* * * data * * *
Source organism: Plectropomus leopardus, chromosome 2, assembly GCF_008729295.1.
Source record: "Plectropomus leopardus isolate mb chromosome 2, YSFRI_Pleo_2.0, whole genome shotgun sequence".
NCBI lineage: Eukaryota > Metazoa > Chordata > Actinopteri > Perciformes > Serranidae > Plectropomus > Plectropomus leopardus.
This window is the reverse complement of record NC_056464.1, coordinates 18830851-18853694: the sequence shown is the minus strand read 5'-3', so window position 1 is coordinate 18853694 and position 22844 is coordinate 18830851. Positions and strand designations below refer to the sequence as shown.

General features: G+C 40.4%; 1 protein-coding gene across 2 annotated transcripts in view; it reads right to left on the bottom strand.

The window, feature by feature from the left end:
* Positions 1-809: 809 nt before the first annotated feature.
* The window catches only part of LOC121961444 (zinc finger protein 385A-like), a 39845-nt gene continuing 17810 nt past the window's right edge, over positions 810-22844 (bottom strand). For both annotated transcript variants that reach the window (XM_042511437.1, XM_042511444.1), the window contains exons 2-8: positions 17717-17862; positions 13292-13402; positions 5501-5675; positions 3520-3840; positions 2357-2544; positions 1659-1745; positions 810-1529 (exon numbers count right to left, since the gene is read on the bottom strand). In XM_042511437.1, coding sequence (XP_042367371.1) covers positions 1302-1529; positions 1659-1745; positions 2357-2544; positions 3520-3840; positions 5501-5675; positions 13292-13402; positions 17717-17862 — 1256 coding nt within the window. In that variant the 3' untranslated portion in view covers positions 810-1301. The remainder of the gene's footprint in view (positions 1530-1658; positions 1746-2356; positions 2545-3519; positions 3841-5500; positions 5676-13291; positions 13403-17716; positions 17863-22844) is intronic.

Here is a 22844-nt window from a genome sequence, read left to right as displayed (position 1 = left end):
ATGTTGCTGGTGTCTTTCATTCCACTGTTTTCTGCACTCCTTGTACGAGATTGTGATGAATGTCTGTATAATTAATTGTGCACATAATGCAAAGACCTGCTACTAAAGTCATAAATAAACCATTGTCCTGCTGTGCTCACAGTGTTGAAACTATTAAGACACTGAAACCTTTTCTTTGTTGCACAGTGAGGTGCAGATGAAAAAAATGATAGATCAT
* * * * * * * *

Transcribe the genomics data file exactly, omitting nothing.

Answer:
Source organism: Plectropomus leopardus, chromosome 2, assembly GCF_008729295.1.
Source record: "Plectropomus leopardus isolate mb chromosome 2, YSFRI_Pleo_2.0, whole genome shotgun sequence".
NCBI lineage: Eukaryota > Metazoa > Chordata > Actinopteri > Perciformes > Serranidae > Plectropomus > Plectropomus leopardus.
This window is the reverse complement of record NC_056464.1, coordinates 18830851-18853694: the sequence shown is the minus strand read 5'-3', so window position 1 is coordinate 18853694 and position 22844 is coordinate 18830851. Positions and strand designations below refer to the sequence as shown.

General features: G+C 40.4%; 1 protein-coding gene across 2 annotated transcripts in view; it reads right to left on the bottom strand.

The window, feature by feature from the left end:
* Positions 1-809: 809 nt before the first annotated feature.
* The window catches only part of LOC121961444 (zinc finger protein 385A-like), a 39845-nt gene continuing 17810 nt past the window's right edge, over positions 810-22844 (bottom strand). For both annotated transcript variants that reach the window (XM_042511437.1, XM_042511444.1), the window contains exons 2-8: positions 17717-17862; positions 13292-13402; positions 5501-5675; positions 3520-3840; positions 2357-2544; positions 1659-1745; positions 810-1529 (exon numbers count right to left, since the gene is read on the bottom strand). In XM_042511437.1, coding sequence (XP_042367371.1) covers positions 1302-1529; positions 1659-1745; positions 2357-2544; positions 3520-3840; positions 5501-5675; positions 13292-13402; positions 17717-17862 — 1256 coding nt within the window. In that variant the 3' untranslated portion in view covers positions 810-1301. The remainder of the gene's footprint in view (positions 1530-1658; positions 1746-2356; positions 2545-3519; positions 3841-5500; positions 5676-13291; positions 13403-17716; positions 17863-22844) is intronic.

Here is a 22844-nt window from a genome sequence, read left to right as displayed (position 1 = left end):
ATGTTGCTGGTGTCTTTCATTCCACTGTTTTCTGCACTCCTTGTACGAGATTGTGATGAATGTCTGTATAATTAATTGTGCACATAATGCAAAGACCTGCTACTAAAGTCATAAATAAACCATTGTCCTGCTGTGCTCACAGTGTTGAAACTATTAAGACACTGAAACCTTTTCTTTGTTGCACAGTGAGGTGCAGATGAAAAAAATGATAGATCAT